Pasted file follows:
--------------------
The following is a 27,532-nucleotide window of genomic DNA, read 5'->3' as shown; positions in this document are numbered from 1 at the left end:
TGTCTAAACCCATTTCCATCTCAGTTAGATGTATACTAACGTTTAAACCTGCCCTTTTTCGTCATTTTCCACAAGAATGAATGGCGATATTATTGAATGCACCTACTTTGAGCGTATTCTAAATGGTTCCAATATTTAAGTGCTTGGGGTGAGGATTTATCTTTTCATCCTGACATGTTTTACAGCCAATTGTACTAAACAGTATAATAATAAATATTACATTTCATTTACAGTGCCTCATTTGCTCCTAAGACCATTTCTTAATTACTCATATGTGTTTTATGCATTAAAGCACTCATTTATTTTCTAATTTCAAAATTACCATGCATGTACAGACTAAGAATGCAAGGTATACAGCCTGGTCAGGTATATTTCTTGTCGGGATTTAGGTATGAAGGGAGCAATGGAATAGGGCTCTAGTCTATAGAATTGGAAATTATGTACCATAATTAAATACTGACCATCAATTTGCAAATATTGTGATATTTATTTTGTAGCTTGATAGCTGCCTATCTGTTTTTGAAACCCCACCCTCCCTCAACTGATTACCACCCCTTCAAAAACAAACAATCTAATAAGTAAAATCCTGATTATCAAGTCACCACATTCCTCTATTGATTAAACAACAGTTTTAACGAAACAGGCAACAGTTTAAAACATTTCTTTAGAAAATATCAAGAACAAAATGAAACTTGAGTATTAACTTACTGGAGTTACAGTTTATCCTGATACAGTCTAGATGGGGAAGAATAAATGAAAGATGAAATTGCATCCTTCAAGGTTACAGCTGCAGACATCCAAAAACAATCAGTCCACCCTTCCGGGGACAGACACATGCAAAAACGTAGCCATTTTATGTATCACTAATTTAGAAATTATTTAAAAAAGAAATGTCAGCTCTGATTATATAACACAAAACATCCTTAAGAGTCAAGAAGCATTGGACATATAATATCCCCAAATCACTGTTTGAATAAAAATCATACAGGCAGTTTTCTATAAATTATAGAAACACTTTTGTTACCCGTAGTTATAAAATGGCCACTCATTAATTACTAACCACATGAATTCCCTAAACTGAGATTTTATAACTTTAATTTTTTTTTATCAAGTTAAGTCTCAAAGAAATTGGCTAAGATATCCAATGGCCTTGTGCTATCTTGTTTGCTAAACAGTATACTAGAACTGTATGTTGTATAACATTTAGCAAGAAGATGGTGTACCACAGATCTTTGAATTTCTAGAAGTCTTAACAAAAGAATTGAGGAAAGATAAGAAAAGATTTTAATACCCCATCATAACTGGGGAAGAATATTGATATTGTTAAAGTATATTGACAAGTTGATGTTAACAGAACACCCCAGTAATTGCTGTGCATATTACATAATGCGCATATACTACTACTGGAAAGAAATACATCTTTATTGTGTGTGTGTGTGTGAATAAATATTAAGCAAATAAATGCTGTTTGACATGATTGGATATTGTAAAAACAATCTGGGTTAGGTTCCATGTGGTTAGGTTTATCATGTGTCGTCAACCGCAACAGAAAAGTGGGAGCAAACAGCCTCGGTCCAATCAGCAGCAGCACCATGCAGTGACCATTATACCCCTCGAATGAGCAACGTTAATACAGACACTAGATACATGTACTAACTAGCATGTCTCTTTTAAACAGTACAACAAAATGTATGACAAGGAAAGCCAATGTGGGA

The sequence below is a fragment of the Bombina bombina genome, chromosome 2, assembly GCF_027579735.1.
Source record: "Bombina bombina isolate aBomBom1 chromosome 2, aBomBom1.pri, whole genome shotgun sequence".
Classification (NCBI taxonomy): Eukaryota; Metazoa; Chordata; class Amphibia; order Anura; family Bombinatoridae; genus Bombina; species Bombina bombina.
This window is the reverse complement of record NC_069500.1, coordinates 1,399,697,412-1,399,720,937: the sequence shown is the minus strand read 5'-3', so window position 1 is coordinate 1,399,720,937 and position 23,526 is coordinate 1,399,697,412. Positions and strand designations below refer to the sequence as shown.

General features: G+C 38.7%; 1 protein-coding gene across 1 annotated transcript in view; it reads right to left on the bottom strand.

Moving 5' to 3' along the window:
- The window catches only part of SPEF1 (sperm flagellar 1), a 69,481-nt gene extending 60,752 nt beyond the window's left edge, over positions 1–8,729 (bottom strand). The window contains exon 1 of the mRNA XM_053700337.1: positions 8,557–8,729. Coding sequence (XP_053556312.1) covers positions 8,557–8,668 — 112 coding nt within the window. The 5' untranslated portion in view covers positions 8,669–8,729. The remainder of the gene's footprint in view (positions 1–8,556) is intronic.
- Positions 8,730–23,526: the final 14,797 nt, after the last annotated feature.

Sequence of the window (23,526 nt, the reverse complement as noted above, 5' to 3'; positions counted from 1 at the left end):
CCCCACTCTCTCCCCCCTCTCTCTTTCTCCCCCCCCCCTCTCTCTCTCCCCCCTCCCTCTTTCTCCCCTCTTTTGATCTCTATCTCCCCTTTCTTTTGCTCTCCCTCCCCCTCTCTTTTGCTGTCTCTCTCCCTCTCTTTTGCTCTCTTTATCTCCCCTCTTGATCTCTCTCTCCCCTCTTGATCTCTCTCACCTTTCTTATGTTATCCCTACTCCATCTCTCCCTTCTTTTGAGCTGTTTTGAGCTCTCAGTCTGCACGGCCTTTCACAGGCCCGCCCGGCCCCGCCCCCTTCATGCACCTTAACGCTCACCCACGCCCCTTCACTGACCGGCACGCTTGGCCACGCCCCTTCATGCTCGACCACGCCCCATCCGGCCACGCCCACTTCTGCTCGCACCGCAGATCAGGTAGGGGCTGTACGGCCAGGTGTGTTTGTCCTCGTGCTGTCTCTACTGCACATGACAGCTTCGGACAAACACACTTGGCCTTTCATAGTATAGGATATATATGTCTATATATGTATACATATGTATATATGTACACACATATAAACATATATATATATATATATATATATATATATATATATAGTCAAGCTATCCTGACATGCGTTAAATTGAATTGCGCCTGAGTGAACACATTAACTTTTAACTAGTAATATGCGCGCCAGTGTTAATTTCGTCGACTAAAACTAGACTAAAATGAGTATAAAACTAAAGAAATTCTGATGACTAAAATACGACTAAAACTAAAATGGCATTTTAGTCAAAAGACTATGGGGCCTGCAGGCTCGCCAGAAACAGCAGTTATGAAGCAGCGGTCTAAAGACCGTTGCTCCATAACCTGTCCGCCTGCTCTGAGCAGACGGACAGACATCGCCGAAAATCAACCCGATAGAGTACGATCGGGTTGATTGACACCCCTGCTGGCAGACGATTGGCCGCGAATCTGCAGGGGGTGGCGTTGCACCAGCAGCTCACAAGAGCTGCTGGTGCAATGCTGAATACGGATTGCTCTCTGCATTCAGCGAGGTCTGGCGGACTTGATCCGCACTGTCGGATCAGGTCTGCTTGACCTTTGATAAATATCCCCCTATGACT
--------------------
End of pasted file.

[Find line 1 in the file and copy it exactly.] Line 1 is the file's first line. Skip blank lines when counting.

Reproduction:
The following is a 27,532-nucleotide window of genomic DNA, read 5'->3' as shown; positions in this document are numbered from 1 at the left end: